Another advantage is that aggression in bettas is sexually dimorphic — meaning that it is exhibited by males but usually not females, despite the fact that they share the same genome. When a female sees a male, her response can be somewhat defensive but is ultimately one of interest — she visually tracks the male but will rarely flare her gill covers, for example. So we’re interested in using this species to understand the neural basis of how males and females react differently to the same visual stimulus: in this case, a male fish.
Why not just use traditional laboratory animals, like mice?
Mice are not an ideal model for studying visually guided behavior because they don’t rely a lot on vision for social cues. The most important sensory cues for them are chemosensory: odors and pheromones. Understanding how a set visual stimulus drives behavior — and how this behavioral response differs between males and females of a species — requires a different model organism, one that relies heavily on visual cues and responds to them in a stereotyped manner.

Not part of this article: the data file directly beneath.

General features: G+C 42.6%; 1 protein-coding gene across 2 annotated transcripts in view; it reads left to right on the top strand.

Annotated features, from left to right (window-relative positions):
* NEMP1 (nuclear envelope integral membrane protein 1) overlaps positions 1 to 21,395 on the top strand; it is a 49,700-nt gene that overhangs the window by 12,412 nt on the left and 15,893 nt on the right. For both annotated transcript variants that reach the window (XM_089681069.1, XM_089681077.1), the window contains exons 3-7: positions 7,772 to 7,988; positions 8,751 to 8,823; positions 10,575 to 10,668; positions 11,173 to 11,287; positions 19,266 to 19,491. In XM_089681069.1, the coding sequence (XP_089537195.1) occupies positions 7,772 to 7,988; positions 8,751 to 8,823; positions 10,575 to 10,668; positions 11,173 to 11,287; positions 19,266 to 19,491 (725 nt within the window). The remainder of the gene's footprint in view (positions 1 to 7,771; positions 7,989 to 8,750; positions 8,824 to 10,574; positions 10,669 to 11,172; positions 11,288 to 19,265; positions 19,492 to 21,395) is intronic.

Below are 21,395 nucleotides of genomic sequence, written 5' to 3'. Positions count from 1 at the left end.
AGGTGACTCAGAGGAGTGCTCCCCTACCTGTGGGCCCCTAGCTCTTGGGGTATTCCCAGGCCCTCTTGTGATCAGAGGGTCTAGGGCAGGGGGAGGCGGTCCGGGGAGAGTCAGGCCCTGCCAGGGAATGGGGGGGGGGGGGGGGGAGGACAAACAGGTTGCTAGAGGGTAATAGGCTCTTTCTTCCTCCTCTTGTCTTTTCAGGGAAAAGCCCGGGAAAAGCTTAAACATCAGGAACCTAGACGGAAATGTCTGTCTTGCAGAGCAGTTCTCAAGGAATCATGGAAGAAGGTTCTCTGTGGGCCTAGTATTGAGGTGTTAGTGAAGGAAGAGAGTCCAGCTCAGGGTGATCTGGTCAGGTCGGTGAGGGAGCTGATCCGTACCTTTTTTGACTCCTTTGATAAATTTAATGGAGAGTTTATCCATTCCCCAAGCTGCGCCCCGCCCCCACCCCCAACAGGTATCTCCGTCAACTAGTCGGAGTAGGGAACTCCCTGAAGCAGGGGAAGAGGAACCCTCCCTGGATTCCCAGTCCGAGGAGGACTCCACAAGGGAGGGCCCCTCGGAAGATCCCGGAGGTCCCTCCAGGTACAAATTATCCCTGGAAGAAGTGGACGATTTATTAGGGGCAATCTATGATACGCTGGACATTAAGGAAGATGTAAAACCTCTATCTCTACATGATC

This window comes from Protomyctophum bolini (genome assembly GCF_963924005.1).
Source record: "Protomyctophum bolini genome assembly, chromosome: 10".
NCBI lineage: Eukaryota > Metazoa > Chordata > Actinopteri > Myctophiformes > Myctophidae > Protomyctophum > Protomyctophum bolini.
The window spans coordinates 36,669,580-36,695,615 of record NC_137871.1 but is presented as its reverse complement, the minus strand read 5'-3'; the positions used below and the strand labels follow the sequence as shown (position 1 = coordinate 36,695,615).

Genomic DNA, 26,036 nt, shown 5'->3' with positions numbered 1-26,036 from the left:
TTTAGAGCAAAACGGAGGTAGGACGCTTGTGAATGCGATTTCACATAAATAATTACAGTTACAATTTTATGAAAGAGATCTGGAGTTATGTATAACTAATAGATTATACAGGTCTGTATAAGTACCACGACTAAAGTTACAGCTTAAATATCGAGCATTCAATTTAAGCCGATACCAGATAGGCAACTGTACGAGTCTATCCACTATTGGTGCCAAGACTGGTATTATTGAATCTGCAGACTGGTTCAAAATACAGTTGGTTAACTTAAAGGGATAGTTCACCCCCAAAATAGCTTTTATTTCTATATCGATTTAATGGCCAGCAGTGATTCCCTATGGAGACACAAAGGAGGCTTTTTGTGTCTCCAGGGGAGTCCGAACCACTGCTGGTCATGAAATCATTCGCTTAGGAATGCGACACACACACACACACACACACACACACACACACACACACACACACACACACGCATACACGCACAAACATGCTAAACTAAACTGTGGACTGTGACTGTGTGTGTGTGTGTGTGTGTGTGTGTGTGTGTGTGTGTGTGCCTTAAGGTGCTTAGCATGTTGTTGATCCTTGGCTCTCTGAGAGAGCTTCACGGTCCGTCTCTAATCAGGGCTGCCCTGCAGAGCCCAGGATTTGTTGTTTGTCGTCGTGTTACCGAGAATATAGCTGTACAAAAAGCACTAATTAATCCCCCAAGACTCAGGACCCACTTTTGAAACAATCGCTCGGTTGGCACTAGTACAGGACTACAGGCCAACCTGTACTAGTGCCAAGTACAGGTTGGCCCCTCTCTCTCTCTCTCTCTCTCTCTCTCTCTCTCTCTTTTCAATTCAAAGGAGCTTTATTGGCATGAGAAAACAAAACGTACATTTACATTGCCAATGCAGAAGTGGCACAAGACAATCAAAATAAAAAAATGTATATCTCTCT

What are you trying to learn from the fish?
At the moment, we’re studying the male fish’s aggressive display behavior. If you keep male fish in separate tanks and allow them only visual contact, they’ll engage in a display that mimics certain aspects of an actual fight; in particular, they extend their fins and gill covers to increase their apparent body size. Studying the display allows us to isolate how visual information drives aggressive behavior without worrying that what we’re seeing is a reflection of other senses engaged during a real fight, like pain or touch.
Right now, we’re identifying regions of the male fish’s brain where neurons are active during aggressive display. It’s a first pass at identifying brain regions that are involved in a male’s response to another male. We’ll then compare these results with the activity in female brains during interaction with a male to identify potential sex differences.
What have you discovered so far?
We’ve borrowed a tool used in mice to probe the brains of these fish for a molecular signature of neural activity. We’ve been successful so far in identifying a few brain regions that show differential activity between fish that have experienced an aggressive social encounter and fish that have not.